Allergy facts for kids
Quick facts for kidsAllergy
|Hives are a common allergic symptom|
|Symptoms||Red eyes, itchy rash, runny nose, shortness of breath, swelling, sneezing|
|Types||Hay fever, food allergies, atopic dermatitis, allergic asthma, anaphylaxis|
|Causes||Genetic and environmental factors|
|Diagnostic method||Based on symptoms, skin prick test, blood test|
|Similar conditions||Food intolerances, food poisoning|
|Prevention||Early exposure to potential allergens|
|Treatment||Avoiding known allergens, medications, allergen immunotherapy|
|Medication||Steroids, antihistamines, epinephrine, mast cell stabilizers, antileukotrienes|
Allergies, also known as allergic diseases, are a number of conditions caused by hypersensitivity of the immune system to typically harmless substances in the environment. The word "allergy" was first used by Clemens von Pirquet in 1906.
These diseases include hay fever, food allergies, atopic dermatitis, allergic asthma, and anaphylaxis. Symptoms may include red eyes, an itchy rash, sneezing, a runny nose, shortness of breath, or swelling. Food intolerances and food poisoning are separate conditions.
Common allergens include pollen and certain food. Metals and other substances may also cause problems. Food, insect stings, and medications are common causes of severe reactions. Their development is due to both genetic and environmental factors.
Diagnosis is typically based on a person's medical history. Further testing of the skin or blood may be useful in certain cases. Positive tests, however, may not mean there is a significant allergy to the substance in question.
In severe reactions injection of adrenaline (epinephrine) is recommended. Allergen immunotherapy, which gradually exposes people to larger and larger amounts of allergen, is useful for some types of allergies such as hay fever and reactions to insect bites.
Allergies are common. In the developed world, about 20% of people are affected by allergic rhinitis, about 6% of people have at least one food allergy, and about 20% have dermatitis at some point in time. Depending on the country about 1–18% of people have asthma.
There are differences between countries in the number of individuals within a population having allergies. Allergic diseases are more common in industrialized countries than in countries that are more traditional or agricultural, and there is a higher rate of allergic disease in urban populations versus rural populations. Rates of many allergic diseases appear to be increasing.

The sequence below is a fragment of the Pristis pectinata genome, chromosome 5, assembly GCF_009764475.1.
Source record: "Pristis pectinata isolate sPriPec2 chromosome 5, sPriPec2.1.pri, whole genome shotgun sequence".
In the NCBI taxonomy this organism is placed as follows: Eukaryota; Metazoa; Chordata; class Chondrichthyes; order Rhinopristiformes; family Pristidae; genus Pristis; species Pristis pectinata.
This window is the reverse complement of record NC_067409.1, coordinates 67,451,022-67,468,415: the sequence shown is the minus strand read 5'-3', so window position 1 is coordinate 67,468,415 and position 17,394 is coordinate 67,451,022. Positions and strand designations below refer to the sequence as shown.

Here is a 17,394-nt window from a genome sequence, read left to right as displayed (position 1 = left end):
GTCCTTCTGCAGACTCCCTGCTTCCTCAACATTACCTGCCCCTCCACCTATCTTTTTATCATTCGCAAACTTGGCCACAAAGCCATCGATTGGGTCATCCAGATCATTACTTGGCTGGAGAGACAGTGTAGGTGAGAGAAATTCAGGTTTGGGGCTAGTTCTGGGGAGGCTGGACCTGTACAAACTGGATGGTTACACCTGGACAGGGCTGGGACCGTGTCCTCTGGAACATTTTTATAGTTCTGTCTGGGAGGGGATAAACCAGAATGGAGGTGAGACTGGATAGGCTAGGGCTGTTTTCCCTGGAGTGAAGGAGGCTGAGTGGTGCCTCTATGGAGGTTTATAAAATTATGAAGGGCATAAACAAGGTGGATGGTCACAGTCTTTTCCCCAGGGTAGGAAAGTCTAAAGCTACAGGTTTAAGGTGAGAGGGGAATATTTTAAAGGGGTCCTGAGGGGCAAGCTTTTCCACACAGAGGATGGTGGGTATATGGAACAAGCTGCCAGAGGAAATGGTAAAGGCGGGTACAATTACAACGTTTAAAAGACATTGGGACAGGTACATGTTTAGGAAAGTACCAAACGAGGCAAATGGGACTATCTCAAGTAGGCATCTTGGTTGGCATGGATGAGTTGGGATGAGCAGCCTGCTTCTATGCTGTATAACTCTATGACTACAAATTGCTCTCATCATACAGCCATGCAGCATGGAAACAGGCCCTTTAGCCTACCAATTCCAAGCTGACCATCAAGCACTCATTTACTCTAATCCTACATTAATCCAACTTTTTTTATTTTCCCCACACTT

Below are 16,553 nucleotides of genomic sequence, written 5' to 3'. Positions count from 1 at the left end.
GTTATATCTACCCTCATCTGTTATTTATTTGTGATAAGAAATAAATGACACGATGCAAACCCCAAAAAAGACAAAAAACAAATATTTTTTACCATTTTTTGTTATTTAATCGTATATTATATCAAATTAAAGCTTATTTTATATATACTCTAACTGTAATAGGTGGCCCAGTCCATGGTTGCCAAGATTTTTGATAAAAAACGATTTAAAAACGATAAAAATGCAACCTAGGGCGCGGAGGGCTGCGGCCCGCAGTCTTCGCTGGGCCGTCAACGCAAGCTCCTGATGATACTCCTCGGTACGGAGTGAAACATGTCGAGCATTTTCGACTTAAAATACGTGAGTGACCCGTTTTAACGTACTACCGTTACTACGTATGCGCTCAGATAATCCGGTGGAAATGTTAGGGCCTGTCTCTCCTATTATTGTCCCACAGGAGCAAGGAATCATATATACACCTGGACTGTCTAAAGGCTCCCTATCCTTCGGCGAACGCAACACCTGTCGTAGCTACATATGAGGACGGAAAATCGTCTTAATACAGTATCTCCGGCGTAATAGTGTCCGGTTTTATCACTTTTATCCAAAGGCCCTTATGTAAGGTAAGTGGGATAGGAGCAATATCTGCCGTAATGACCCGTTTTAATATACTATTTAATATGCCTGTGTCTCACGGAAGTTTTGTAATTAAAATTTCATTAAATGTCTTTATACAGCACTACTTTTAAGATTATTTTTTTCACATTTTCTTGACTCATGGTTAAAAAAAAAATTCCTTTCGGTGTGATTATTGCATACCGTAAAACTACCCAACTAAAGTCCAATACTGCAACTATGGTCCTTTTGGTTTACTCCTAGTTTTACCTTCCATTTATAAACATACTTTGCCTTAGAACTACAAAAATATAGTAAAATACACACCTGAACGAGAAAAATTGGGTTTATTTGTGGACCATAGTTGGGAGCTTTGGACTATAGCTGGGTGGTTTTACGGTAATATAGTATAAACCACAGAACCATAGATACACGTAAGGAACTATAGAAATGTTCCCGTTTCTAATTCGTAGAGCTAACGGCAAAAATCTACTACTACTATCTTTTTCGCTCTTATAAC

When people come in contact with something they are allergic to, there can be many different reactions. Their eyes may become very itchy, and their noses may become drippy or stuffy. They may cough and sneeze. They may develop a rash called hives. Their faces may swell up. If it is a food allergy, the person may get an upset stomach.
Sometimes a person's oesophagus, or throat, may swell up so much that the person can no longer breathe. This is called anaphylaxis. When this happens, a doctor must give the person a medicine called epinephrine to make the swelling go down. Anaphylaxis occurs in between 0.05–2% of people. Some people with allergies to very common things, like bee stings or fish, carry this medicine with them so it can be used quickly in an emergency.
Many allergens such as dust or pollen are airborne particles. In these cases, symptoms arise in areas in contact with air, such as eyes, nose, and lungs. For instance, allergic rhinitis, also known as hay fever, causes irritation of the nose, sneezing, itching, and redness of the eyes. Inhaled allergens can also lead to increased production of mucus in the lungs, shortness of breath, coughing, and wheezing.
Signs and symptoms
|Affected organ||Common signs and symptoms|
|Nose||Swelling of the nasal mucosa (allergic rhinitis) runny nose, sneezing|
|Eyes||Redness and itching of the conjunctiva (allergic conjunctivitis, watery)|
|Airways||Sneezing, coughing, bronchoconstriction, wheezing and dyspnea, sometimes outright attacks of asthma, in severe cases the airway constricts due to swelling known as laryngeal edema|
|Ears||Feeling of fullness, possibly pain, and impaired hearing due to the lack of eustachian tube drainage.|
|Skin||Rashes, such as eczema and hives (urticaria)|
|Gastrointestinal tract||Abdominal pain, bloating, vomiting, diarrhea|
Risk factors for allergy can be placed in two general categories, namely host and environmental factors. Host factors include heredity, sex, race, and age. However, there have been recent increases in the of allergic disorders that cannot be explained by genetic factors alone. Four major environmental options are alterations in exposure to infectious diseases during early childhood, environmental pollution, allergen levels, and dietary changes.
Some common food allergies are:
- Nuts, especially peanuts
- Fish or shellfish
- Dairy products
- Soy products
- Fruits (kiwis and bananas)
Some common environmental allergies are:
Symptoms of food allergy include abdominal pain, bloating, vomiting, diarrhea, itchy skin, and swelling of the skin during hives. Food allergies rarely cause respiratory (asthmatic) reactions, or rhinitis.
Insect stings, food, antibiotics, and certain medicines may produce an allergic response that is also called anaphylaxis; multiple organ systems can be affected, including the digestive system, the respiratory system, and the circulatory system. Depending on the rate of severity, anaphylaxis can include skin reactions, inability to breath, swelling, low blood pressure, coma, and death.
This type of reaction can be triggered suddenly, or the onset can be delayed. The nature of anaphylaxis is that the reaction can seem to be subsiding, but may still be going on throughout a period of time.
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Allergy Facts for Kids. Kiddle Encyclopedia.